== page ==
Georgia Minstrel

Silhouette

Twenty-five years ago Erskine Caldwell wrote an oversexed novel called God's Little Acre that sold more than eight million copies and was banned in Boston, among other places. Hollywood recently decided that a new generation of Americans was ready for a wide-screen, narrow-mind treatment of the book and will release it the end of May. In honor of this step forward, the author, his wife, and two agents dropped in on Boston recently.

"This is a business trip," he said, "but I don't like to call it publicity; I prefer to use the word 'promotion.' Yes, we did cut a few feet of the movie in deference to the Legion of Decency. They were going to give it a C-rating. C for Condemned."

The author, a tall, stocky, heavily-freckled man of 54, hastened to add that the whole movie was made in good taste, and now has a B-rating from the Legion. "I supervised the filming myself," he said, reassuringly. He had not been happy with the way Hollywood treated Tobacco Road, still touring socialminded little theaters on a double bill with Grapes of Wrath.

Caldwell looks like a non-Ivy League football coach, though he was wearing a neat grey suit, light tie, and crew cut for his visit. He smoked nearly all the time. He has almost no accent, "but I can drop back into a Southern accent whenever I want to."

God's Little Acre was written in six weeks in Maine, geographically and temperamentally as far from his Georgia characters as he could have gotten. Of the book he says, "It's just a story; anybody can interpret it any way they want to, but I was just trying to tell a story. I studied economics and sociology, but I don't put them into my stories." Caldwell makes no claims to sophistication, except if by sophistication, you mean being more aware of the situation around you, having an expanded knowledge of people. We use a plain table service."

"I try to read one book by each of the young writers, just to keep in the swim. I think I've read all the first books written by Hemingway, Wolfe, Faulkner, Dreiser, and Wylie." No one influenced his style, however. Like Topsy, it just growed. "I don't know how I got it, I just can't write any other way now. When I was sixteen, I started experimenting with words. Then I got a job on the Atlanta Journal, police reporter. It taught me to write something every day, and now I put in a nine-to-five day, except when I'm travelling." Caldwell tries to get out a book a year, but the movie has put him behind schedule. "I watched the tests of the actresses mostly; I'm not interested much in the actors."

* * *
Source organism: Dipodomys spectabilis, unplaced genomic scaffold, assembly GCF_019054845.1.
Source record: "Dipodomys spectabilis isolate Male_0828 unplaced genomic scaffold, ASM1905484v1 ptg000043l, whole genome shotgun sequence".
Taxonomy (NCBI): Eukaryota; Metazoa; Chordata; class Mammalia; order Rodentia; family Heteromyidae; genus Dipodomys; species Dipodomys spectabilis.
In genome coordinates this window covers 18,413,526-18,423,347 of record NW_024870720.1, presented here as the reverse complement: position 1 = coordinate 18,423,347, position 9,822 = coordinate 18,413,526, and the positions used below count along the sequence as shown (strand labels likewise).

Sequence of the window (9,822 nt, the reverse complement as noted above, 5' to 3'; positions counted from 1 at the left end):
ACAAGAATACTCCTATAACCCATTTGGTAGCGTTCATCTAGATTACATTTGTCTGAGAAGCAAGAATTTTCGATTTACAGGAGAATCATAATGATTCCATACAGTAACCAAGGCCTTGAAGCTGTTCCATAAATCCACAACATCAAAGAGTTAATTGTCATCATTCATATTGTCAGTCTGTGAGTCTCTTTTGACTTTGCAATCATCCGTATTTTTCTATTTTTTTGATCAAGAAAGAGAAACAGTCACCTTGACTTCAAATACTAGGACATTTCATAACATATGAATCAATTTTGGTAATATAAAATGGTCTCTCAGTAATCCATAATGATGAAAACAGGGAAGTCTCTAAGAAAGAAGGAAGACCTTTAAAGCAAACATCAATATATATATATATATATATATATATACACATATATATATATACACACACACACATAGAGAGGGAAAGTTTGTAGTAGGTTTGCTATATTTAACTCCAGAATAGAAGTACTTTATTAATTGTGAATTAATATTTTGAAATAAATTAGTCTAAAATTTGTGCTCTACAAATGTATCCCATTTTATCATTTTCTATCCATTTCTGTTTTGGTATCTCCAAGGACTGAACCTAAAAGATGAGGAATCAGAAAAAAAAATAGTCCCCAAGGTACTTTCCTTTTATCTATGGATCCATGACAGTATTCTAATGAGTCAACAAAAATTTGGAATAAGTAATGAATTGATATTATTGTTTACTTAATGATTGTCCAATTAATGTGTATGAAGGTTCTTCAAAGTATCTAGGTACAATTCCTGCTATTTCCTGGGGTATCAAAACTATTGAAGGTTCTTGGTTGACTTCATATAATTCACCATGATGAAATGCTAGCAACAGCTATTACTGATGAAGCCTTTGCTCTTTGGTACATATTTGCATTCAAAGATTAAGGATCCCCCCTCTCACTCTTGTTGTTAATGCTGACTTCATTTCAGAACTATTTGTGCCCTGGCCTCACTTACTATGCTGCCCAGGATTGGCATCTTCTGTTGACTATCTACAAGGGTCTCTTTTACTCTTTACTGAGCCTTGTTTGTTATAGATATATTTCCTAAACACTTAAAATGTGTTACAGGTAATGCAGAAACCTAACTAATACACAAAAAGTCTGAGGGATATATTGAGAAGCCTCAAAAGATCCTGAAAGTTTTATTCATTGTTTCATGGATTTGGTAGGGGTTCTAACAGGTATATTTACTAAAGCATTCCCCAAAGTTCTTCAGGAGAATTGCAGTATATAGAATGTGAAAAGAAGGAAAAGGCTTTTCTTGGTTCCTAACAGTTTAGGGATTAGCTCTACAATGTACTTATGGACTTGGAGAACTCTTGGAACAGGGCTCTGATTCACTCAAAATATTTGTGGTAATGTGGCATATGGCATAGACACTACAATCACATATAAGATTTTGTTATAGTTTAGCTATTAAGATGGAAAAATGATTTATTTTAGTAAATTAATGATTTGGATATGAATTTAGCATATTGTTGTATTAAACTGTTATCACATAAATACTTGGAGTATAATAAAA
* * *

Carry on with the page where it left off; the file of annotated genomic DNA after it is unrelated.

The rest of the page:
Caldwell acknowledges that the situation of twenty-five years ago has changed. "But each of my novels is contemporary for the year in which it is written. People themselves are softer now." Caldwell sees his job as a writer as making him into a sort of vocal mirror. "I just try to reflect life. I'm not trying to prove anything. A writer, though, does have to interpret, too. I try to do it, try to illuminate a little bit, enlighten." When looking for a character, he looks for the one thing which makes him different, the part of him that's original. "I hope I have everything in a story, and sure, that means sex. It's one of the most important things in life, after all."

Caldwell, for all his disclaimers of polish, is smooth. He is also contained. "Symbolism--I've heard that word." "Henry James--I remember hearing his name or reading it in school." "What Southern mythology?" At "The University" (of Virginia) he didn't pay much attention to the requirements, but was in graduate courses in English, economics, and sociology by his junior year. He never graduated.

He has come a long way since Atlanta, or his birthplace in Wrens, Georgia. "I was a poor boy in a poor family (his father was a minister) and I knew what it was to be hungry." Things are different now. "I like to have a new typewriter for every story." America is different now, too. "In my day, a beginning writer didn't have the temptations of today, advertising and television. If you can live without any money for about ten years until you get something published, then you've made it, you're a writer."

Caldwell, though, hasn't sold his soul to Hollywood, or anything else. Writing is his living, and professionalism doesn't appear to have changed his approach. He's done thirty novels, a number of short stories, and one movie. He doesn't seem anxious to do many more, unless they're from his own novels, and he is only asked to supervise.

One has to admire a man who has made fiction a profession, who can turn out a novel in six weeks to ten months, even if he lacks artistry or conviction. If he can tell a story--and Caldwell can--he's entertaining. "I wouldn't try to tell anyone how to become a writer or try to influence anyone's style, but I hope that my example is occasionally an inspiration." Caldwell's approach is disarmingly bland and frank. He's not an old lecher, and he's probably a lot softer than he was in the Depression years, but he still really doesn't know "anything about advertising or promotion." And it's all rather admirable.